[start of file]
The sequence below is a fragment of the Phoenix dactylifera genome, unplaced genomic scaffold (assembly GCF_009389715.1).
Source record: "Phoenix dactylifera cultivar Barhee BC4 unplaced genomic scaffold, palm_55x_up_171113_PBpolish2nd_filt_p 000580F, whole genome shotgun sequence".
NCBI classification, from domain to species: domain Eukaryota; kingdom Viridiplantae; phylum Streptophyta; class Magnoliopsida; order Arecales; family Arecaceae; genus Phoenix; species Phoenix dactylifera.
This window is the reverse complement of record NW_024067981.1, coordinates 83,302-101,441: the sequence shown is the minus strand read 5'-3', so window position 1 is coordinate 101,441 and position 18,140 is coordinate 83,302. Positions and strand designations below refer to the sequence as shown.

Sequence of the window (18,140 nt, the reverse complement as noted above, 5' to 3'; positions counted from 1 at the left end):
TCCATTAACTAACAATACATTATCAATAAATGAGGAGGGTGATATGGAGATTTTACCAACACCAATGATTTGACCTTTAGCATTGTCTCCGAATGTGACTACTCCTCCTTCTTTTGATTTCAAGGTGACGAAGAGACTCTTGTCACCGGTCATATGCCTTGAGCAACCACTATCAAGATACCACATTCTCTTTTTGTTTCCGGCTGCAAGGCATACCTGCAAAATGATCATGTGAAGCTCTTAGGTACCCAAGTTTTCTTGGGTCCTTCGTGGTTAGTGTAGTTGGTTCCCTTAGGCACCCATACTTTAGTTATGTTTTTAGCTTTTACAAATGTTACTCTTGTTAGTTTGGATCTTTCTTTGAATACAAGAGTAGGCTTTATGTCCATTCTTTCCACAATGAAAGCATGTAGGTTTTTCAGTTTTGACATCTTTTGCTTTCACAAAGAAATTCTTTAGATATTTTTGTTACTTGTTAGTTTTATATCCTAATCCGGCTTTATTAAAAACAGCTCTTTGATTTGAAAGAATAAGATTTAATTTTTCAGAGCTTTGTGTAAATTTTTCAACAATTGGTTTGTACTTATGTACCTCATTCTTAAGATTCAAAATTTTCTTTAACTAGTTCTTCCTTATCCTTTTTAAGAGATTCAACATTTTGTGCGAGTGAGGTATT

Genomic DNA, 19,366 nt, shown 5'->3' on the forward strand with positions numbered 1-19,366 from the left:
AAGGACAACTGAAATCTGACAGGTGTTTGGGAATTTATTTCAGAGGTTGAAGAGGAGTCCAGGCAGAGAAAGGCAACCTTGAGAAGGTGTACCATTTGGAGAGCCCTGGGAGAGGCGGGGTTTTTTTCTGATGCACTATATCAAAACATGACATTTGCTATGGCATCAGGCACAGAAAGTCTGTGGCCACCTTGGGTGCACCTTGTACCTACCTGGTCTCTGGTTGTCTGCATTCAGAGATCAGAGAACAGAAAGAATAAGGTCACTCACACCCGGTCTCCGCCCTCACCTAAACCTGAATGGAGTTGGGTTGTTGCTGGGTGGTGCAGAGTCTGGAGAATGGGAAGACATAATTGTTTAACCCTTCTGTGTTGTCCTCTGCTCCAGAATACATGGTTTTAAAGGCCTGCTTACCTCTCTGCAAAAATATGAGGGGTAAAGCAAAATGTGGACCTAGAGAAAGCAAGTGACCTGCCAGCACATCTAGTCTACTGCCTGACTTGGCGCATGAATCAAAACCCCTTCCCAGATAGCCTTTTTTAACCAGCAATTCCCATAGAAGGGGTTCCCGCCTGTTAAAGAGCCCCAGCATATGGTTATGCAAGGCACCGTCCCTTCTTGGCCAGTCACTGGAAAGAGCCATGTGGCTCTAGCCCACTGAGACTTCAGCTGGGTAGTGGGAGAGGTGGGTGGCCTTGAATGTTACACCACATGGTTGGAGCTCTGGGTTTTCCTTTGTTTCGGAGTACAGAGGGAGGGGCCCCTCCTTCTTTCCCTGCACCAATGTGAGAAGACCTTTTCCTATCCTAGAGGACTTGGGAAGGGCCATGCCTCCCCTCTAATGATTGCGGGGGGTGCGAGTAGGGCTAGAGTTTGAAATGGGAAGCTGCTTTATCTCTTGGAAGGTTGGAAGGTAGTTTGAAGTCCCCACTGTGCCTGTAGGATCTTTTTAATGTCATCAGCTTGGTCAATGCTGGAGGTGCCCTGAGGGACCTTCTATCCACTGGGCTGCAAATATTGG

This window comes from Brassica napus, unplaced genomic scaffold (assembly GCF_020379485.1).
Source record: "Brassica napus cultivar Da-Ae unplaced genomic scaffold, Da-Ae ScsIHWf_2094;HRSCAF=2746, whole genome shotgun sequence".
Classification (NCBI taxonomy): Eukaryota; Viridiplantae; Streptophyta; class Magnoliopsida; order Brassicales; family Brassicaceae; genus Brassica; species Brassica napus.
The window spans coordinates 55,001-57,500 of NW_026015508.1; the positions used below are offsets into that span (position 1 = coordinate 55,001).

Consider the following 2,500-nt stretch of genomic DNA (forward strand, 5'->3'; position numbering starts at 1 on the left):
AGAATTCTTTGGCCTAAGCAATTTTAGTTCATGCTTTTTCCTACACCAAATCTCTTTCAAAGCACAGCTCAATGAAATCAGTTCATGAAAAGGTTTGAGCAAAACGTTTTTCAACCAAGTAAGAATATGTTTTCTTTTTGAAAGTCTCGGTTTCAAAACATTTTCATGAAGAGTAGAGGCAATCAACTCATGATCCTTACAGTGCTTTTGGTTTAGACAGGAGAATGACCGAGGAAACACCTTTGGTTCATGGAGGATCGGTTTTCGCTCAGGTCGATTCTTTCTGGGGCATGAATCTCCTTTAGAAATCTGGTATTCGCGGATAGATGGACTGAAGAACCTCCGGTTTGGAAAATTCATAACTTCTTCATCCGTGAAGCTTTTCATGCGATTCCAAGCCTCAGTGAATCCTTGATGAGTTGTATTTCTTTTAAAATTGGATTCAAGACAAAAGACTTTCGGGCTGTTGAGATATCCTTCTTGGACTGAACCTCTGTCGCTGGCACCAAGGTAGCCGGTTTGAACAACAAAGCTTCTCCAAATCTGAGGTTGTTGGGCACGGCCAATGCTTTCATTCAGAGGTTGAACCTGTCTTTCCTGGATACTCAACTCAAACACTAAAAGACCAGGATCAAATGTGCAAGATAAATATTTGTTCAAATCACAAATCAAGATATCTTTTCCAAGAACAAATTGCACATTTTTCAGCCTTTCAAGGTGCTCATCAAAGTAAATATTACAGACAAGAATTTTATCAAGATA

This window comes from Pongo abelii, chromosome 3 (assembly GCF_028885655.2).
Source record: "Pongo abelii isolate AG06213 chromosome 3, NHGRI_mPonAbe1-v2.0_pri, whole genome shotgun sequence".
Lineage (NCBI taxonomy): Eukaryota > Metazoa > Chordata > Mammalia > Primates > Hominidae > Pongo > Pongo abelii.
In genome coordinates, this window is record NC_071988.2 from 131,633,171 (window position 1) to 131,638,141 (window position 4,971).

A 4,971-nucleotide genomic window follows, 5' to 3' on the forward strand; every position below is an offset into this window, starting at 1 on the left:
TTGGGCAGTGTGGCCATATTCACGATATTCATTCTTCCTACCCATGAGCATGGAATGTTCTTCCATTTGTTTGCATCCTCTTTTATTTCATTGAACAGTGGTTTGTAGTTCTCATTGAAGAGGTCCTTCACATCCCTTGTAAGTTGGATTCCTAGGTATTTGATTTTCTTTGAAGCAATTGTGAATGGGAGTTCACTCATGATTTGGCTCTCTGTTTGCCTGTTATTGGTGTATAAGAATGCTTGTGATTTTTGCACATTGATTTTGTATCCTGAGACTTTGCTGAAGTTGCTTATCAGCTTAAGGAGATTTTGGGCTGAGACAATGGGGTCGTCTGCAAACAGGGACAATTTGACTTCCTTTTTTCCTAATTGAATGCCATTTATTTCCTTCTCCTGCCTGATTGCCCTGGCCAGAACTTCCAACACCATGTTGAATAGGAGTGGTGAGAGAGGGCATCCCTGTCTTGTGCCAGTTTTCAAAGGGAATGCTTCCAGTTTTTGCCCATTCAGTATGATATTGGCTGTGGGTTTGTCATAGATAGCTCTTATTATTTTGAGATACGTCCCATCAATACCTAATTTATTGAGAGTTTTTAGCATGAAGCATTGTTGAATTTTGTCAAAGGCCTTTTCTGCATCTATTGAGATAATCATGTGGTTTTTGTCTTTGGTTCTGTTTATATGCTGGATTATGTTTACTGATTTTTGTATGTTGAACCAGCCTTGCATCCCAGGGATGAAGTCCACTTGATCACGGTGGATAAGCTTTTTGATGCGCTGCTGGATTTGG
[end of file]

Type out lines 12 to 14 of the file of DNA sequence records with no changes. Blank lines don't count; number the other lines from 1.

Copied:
The window spans coordinates 55,001-57,500 of NW_026015508.1; the positions used below are offsets into that span (position 1 = coordinate 55,001).

Consider the following 2,500-nt stretch of genomic DNA (forward strand, 5'->3'; position numbering starts at 1 on the left):
AGAATTCTTTGGCCTAAGCAATTTTAGTTCATGCTTTTTCCTACACCAAATCTCTTTCAAAGCACAGCTCAATGAAATCAGTTCATGAAAAGGTTTGAGCAAAACGTTTTTCAACCAAGTAAGAATATGTTTTCTTTTTGAAAGTCTCGGTTTCAAAACATTTTCATGAAGAGTAGAGGCAATCAACTCATGATCCTTACAGTGCTTTTGGTTTAGACAGGAGAATGACCGAGGAAACACCTTTGGTTCATGGAGGATCGGTTTTCGCTCAGGTCGATTCTTTCTGGGGCATGAATCTCCTTTAGAAATCTGGTATTCGCGGATAGATGGACTGAAGAACCTCCGGTTTGGAAAATTCATAACTTCTTCATCCGTGAAGCTTTTCATGCGATTCCAAGCCTCAGTGAATCCTTGATGAGTTGTATTTCTTTTAAAATTGGATTCAAGACAAAAGACTTTCGGGCTGTTGAGATATCCTTCTTGGACTGAACCTCTGTCGCTGGCACCAAGGTAGCCGGTTTGAACAACAAAGCTTCTCCAAATCTGAGGTTGTTGGGCACGGCCAATGCTTTCATTCAGAGGTTGAACCTGTCTTTCCTGGATACTCAACTCAAACACTAAAAGACCAGGATCAAATGTGCAAGATAAATATTTGTTCAAATCACAAATCAAGATATCTTTTCCAAGAACAAATTGCACATTTTTCAGCCTTTCAAGGTGCTCATCAAAGTAAATATTACAGACAAGAATTTTATCAAGATA